Drugs are a topic that is talked about in every high school on earth. Whether it’s the teachers attempting to tell the students not to do them, or the students themselves talking about it, it’s there. And a lot of people don’t acknowledge that, or maybe even think that every high schooler is into that sort of stuff.
I can tell you that it’s not. In fact, I’m the exact opposite.
As far as I know, I’m one of only a few that are the opposite, but I’m the only one belonging to a movement dedicated to it.
Being straight edge itself isn’t hard at all- it’s easy, to me- but it’s being a high schooler that’s the hard part, and being a girl at that.
A lot of the time, whenever I have to explain that I’m straight edge, or what being straight edge even is, I’m not taken seriously. It’s happened with classmates, with teachers, and even at shows. Thanks to the drug and alcohol culture of today, it’s still not cool to drink, and it’s still expected that you’re going to drink, smoke or do drugs, and I don’t think that’s fair. Not only is it not fair, it’s putting double standards on people, especially high schoolers like myself. The straight edge movement has been around for almost forty years, and some people still don’t take it seriously, nor do they take me seriously.
Now, to be fair, some of the people I’ve explained straight edge to, or said that I’m straight edge; a lot of them think it’s really cool, and they encourage me. And that’s awesome! The world needs more people like that. Unfortunately, most people disregard it, and most of my classmates are downright rude about it.
Vaping is a big thing now, as we all know: it’s all over the news and the Internet. It’s also a huge problem among high schoolers. A lot of my classmates have/do vape, and it’s disgusting, especially in instances where I have to go to the bathroom, and when I walk in a cotton-candy-smelling cloud of vapor greets me. It really sucks to have to deal with it, and to deal with the hostility of not giving in to that. A lot of my classmates seem to think that I consider myself above them for that, and I’m not. Some of the time, when I refuse, they get aggressive, and when I attempt to explain, I get blown off.
I have to deal with name-calling, too. That’s not so bad, but it’s more annoying than anything, really. One of the guys I’m in a few classes with offered me his, and when I politely declined, he just asked, “What, are you a narc or just stupid?”
Things like that are the worst because I’m neither. I’m not going for the sheep mentality, and I’m trying to not get cancer, either. When I told him it wasn’t good for you and he was filling his lungs with fluid, he said I was lying. I just… I don’t get that.
Another struggle is how I dress, too. I have a Mohawk, I have a patch vest/jacket, and both have straight edge patches all over them. But people think that because I’m different, I’m down for that, and I’m not. I did make a straight edge jacket, though, and it has two backpatches on it: one says, “drugs are for losers,” in all-caps, big font, and the other says “Drinking sucks!” in the same way. You would not believe the amount of people who decided they just had to say something about it.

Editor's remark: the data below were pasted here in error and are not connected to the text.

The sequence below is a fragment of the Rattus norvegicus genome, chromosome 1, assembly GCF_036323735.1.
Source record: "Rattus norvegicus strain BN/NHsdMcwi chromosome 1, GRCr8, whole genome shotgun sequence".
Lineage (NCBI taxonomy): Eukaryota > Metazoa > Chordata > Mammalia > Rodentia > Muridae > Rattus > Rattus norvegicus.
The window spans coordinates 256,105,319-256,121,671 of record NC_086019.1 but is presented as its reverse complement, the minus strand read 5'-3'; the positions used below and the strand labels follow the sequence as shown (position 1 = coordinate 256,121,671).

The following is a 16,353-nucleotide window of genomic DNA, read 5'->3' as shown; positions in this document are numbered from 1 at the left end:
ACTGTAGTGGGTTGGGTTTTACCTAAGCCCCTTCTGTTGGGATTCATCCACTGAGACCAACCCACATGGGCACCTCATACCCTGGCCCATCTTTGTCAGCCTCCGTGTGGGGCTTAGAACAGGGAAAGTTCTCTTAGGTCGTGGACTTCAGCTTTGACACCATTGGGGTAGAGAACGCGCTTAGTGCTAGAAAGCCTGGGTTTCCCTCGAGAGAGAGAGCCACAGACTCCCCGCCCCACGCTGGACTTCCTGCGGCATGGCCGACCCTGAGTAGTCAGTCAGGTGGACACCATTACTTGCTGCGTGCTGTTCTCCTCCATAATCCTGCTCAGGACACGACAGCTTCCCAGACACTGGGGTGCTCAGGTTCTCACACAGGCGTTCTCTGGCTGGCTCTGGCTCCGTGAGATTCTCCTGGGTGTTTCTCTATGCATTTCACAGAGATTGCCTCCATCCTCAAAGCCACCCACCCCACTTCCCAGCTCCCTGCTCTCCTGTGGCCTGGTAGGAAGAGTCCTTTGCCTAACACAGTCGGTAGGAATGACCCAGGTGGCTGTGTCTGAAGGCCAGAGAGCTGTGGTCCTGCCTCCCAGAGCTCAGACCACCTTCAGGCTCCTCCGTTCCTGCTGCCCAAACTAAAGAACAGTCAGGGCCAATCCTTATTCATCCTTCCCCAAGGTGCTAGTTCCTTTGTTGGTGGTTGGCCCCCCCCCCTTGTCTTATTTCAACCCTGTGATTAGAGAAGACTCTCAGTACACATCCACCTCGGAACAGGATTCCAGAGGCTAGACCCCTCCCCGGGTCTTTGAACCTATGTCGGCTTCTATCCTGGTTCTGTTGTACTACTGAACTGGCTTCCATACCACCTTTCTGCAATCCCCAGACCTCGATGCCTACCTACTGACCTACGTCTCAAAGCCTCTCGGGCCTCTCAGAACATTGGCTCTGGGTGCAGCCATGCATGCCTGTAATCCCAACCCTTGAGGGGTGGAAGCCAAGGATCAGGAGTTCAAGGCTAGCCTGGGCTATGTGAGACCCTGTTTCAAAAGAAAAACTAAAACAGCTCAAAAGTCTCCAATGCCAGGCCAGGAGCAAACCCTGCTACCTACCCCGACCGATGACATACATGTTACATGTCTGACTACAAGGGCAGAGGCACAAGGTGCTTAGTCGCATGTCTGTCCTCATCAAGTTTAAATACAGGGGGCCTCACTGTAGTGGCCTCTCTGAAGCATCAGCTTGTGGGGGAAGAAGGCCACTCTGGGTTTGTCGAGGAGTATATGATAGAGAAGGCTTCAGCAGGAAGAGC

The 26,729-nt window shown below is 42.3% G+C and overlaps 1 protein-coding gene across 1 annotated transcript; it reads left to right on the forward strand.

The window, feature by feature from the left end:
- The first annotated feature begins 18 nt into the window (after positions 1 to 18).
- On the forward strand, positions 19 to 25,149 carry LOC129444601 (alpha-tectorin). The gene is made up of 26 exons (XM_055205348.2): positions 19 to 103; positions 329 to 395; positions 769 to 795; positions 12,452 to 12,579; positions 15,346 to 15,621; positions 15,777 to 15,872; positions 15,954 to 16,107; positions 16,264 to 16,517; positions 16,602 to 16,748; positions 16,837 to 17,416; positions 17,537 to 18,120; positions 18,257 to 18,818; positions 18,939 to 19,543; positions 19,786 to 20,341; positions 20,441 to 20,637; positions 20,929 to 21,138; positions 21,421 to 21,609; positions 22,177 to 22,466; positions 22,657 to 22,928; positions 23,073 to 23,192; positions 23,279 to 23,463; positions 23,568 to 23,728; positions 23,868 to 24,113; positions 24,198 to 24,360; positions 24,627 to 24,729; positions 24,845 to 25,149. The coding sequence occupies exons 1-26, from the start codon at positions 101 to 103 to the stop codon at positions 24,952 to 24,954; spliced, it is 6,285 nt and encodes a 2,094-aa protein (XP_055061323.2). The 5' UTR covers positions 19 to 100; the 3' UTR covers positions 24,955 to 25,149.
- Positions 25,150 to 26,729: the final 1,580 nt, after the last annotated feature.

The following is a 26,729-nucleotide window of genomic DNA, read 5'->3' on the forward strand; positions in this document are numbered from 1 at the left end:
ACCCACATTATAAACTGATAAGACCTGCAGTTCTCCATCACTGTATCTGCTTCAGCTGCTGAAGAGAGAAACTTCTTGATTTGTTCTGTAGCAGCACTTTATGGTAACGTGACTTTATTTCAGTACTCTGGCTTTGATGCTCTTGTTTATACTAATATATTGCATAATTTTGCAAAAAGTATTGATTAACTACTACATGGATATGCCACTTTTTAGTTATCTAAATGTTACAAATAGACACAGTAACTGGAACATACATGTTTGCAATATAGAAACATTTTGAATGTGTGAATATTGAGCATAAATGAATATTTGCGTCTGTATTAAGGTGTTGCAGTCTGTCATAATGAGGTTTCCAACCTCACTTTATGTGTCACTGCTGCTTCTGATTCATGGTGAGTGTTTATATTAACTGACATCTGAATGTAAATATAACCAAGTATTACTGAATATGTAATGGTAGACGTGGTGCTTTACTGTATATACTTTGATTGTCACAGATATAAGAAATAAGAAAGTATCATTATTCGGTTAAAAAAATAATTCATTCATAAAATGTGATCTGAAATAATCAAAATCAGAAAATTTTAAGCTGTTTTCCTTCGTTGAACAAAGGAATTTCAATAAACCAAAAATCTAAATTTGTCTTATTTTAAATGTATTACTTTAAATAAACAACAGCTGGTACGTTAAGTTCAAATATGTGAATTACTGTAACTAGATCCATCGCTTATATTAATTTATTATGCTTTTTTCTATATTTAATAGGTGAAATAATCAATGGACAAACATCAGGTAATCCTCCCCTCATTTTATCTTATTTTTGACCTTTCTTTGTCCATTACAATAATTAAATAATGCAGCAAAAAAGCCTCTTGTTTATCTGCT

They also had to say something about my vegan patches too, especially my Youth of Today patch, which actually says “Go Vegetarian!” but everyone chose to ignore that. I’ve had issues in the past with my peers not being receptive to veganism, either. Most will yell at me, or ask if I’m going to yell at them, which I won’t. I’m pretty chill about it; I’m open for discussions on it, and I have had several great conversations about it.
Another big thing is that I’m a girl, too. I don’t know if everyone is expecting different things from teenage girls than I am, but a lot of people act weird about a girl refusing things, or, as I constantly say, “Thinking for myself.” I say I’m out of step for a reason, and it’s true. Not just with the edge thing, but in general. I’m very counterculture, and a lot of people judge me for that. The Mohawk is a huge problem for all kinds of people, and when they see me wearing jackets that say “Drugs suck,” the judgments just run all that deeper. I have had people, almost 100 percent of the time male, say things like “You shouldn’t wear that,” “You shouldn’t have a Mohawk,” “You shouldn’t say that,” after they point at me, my clothes, my books, or my hair. My freshman year, last year, I got told that my “Mohawk is too tall, and you’re a girl so you shouldn’t have one anyways.”
For all of these problems, there are still a million awesome things about being straight edge! Take my dad. My dad is also straight edge, so we can both talk about it, although I did find it mostly on my own, through his music. And even though 9 times out of ten people are weird about it, sometimes I get to have some really great experiences because of it. When a friend of mine saw my Minor Threat T-shirt, and I explained, she asked all kinds of questions, and she was fascinated. My best friend, who now has a working knowledge of it, can explain it to my jerk classmates. It’s one of the coolest things to hear her explaining that the 3 X’s aren’t for alcohol, but the opposite.
It’s one of my very favorite things to open people’s minds. At shows, when I say I’m straight edge, there might be an adult saying that I won’t be in ten years, but there’s a lot of others thinking it’s more than okay, it’s awesome. When I can explain to my peers how veganism and straight edge is better than drinking, and they’re receptive to it, that’s one of the coolest feelings I can have.
I do hope one day I can have other female friends that are straight edge too, though. After all, I do like to quote 7 Seconds and all: “It’s not just boys’ fun.”
Keeping it True for all the ladies-